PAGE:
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dc.contributor.authorOlsen, Mary
dc.date.accessioned2015-03-13T23:15:43Z
dc.date.available2015-03-13T23:15:43Z
dc.date.issued2015-02
dc.identifier.urihttp://hdl.handle.net/10150/346609
dc.descriptionRevised 02/2015; Originally published: 2000.en_US
dc.description.abstractThe most important disease of woody dicotyledonous plants in Arizona is Phymatotrichopsis root rot (Cotton or Texas root rot) caused by a unique and widely distributed soil-borne fungus, Phymatotrichopsis omnivora. The fungus is indigenous to the alkaline, low-organic matter soils of the southwestern United States and central and northern Mexico.
dc.language.isoen_USen
dc.publisherCollege of Agriculture, University of Arizona (Tucson, AZ)en_US
dc.relation.ispartofseriesUniversity of Arizona Cooperative Extension Service and Agricultural Experiment Station Bulletin AZ1150en_US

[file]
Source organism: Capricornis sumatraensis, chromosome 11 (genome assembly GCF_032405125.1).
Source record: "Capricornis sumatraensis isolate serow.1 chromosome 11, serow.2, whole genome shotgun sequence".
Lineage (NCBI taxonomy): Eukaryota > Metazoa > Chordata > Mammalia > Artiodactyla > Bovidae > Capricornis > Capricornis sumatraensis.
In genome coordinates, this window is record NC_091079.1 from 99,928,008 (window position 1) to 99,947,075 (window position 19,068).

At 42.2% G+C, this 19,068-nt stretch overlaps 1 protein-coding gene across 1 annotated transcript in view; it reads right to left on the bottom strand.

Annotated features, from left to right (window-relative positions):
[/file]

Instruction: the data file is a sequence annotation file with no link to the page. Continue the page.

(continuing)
dc.sourceCALS Publications Archive. The University of Arizona.en_US
dc.subjectroot roten_US
dc.subjectPhymatotrichopsisen_US
dc.subjectdiseaseen_US
dc.subjectfungusen_US
dc.subjectcottonen_US
dc.subjectplantsen_US
dc.subjectplant diseasesen_US
dc.subjectcotton root roten_US
dc.titleCotton (Texas) Root Roten_US
dc.typetexten_US
dc.typeBooken_US
refterms.dateFOA2018-04-26T12:25:44Z
html.description.abstractThe most important disease of woody dicotyledonous plants in Arizona is Phymatotrichopsis root rot (Cotton or Texas root rot) caused by a unique and widely distributed soil-borne fungus, Phymatotrichopsis omnivora. The fungus is indigenous to the alkaline, low-organic matter soils of the southwestern United States and central and northern Mexico.


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